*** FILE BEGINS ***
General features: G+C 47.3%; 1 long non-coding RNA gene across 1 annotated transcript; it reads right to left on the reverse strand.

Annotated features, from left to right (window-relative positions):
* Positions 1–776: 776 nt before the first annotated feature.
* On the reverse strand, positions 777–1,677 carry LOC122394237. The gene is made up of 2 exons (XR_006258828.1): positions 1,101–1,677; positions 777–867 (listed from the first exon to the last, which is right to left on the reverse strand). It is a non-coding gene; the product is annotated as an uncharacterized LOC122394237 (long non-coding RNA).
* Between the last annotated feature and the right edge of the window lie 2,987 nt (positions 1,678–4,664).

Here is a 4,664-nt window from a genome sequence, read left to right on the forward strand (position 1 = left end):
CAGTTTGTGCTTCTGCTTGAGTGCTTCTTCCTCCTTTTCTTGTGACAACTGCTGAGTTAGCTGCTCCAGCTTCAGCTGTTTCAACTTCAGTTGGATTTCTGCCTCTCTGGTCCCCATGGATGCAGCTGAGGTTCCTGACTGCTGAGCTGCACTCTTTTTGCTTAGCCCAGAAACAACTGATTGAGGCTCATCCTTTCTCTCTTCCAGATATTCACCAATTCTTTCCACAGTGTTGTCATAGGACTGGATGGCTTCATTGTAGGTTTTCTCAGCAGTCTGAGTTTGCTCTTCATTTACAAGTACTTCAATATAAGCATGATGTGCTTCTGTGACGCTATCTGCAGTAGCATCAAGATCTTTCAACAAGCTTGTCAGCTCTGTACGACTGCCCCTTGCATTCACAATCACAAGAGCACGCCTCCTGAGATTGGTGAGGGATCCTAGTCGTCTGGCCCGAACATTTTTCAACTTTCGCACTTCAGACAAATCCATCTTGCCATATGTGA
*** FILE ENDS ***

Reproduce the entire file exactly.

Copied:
General features: G+C 47.3%; 1 long non-coding RNA gene across 1 annotated transcript; it reads right to left on the reverse strand.

Annotated features, from left to right (window-relative positions):
* Positions 1–776: 776 nt before the first annotated feature.
* On the reverse strand, positions 777–1,677 carry LOC122394237. The gene is made up of 2 exons (XR_006258828.1): positions 1,101–1,677; positions 777–867 (listed from the first exon to the last, which is right to left on the reverse strand). It is a non-coding gene; the product is annotated as an uncharacterized LOC122394237 (long non-coding RNA).
* Between the last annotated feature and the right edge of the window lie 2,987 nt (positions 1,678–4,664).

Here is a 4,664-nt window from a genome sequence, read left to right on the forward strand (position 1 = left end):
CAGTTTGTGCTTCTGCTTGAGTGCTTCTTCCTCCTTTTCTTGTGACAACTGCTGAGTTAGCTGCTCCAGCTTCAGCTGTTTCAACTTCAGTTGGATTTCTGCCTCTCTGGTCCCCATGGATGCAGCTGAGGTTCCTGACTGCTGAGCTGCACTCTTTTTGCTTAGCCCAGAAACAACTGATTGAGGCTCATCCTTTCTCTCTTCCAGATATTCACCAATTCTTTCCACAGTGTTGTCATAGGACTGGATGGCTTCATTGTAGGTTTTCTCAGCAGTCTGAGTTTGCTCTTCATTTACAAGTACTTCAATATAAGCATGATGTGCTTCTGTGACGCTATCTGCAGTAGCATCAAGATCTTTCAACAAGCTTGTCAGCTCTGTACGACTGCCCCTTGCATTCACAATCACAAGAGCACGCCTCCTGAGATTGGTGAGGGATCCTAGTCGTCTGGCCCGAACATTTTTCAACTTTCGCACTTCAGACAAATCCATCTTGCCATATGTGA